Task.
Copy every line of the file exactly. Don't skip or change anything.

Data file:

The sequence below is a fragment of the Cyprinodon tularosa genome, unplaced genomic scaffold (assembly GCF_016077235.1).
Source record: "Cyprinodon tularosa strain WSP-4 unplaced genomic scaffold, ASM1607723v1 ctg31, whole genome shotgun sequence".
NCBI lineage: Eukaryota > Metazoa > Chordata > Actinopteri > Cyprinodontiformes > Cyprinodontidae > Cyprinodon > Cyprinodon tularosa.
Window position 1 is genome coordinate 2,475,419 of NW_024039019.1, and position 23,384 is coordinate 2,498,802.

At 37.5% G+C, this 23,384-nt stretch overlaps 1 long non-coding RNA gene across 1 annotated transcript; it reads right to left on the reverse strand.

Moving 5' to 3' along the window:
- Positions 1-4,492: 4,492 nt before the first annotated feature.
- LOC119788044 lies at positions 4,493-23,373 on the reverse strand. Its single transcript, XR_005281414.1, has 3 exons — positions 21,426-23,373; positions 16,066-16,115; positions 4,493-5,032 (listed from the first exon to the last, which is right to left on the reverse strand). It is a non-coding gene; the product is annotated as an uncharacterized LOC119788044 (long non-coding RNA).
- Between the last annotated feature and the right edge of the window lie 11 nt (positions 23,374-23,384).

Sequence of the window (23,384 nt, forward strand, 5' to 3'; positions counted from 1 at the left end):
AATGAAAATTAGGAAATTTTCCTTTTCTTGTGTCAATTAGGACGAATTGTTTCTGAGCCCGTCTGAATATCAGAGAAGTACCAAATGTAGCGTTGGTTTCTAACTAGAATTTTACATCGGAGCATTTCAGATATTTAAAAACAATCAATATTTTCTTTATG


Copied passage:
The sequence below is a fragment of the Cyprinodon tularosa genome, unplaced genomic scaffold (assembly GCF_016077235.1).
Source record: "Cyprinodon tularosa strain WSP-4 unplaced genomic scaffold, ASM1607723v1 ctg31, whole genome shotgun sequence".
NCBI lineage: Eukaryota > Metazoa > Chordata > Actinopteri > Cyprinodontiformes > Cyprinodontidae > Cyprinodon > Cyprinodon tularosa.
Window position 1 is genome coordinate 2,475,419 of NW_024039019.1, and position 23,384 is coordinate 2,498,802.

At 37.5% G+C, this 23,384-nt stretch overlaps 1 long non-coding RNA gene across 1 annotated transcript; it reads right to left on the reverse strand.

Moving 5' to 3' along the window:
- Positions 1-4,492: 4,492 nt before the first annotated feature.
- LOC119788044 lies at positions 4,493-23,373 on the reverse strand. Its single transcript, XR_005281414.1, has 3 exons — positions 21,426-23,373; positions 16,066-16,115; positions 4,493-5,032 (listed from the first exon to the last, which is right to left on the reverse strand). It is a non-coding gene; the product is annotated as an uncharacterized LOC119788044 (long non-coding RNA).
- Between the last annotated feature and the right edge of the window lie 11 nt (positions 23,374-23,384).

Sequence of the window (23,384 nt, forward strand, 5' to 3'; positions counted from 1 at the left end):
AATGAAAATTAGGAAATTTTCCTTTTCTTGTGTCAATTAGGACGAATTGTTTCTGAGCCCGTCTGAATATCAGAGAAGTACCAAATGTAGCGTTGGTTTCTAACTAGAATTTTACATCGGAGCATTTCAGATATTTAAAAACAATCAATATTTTCTTTATG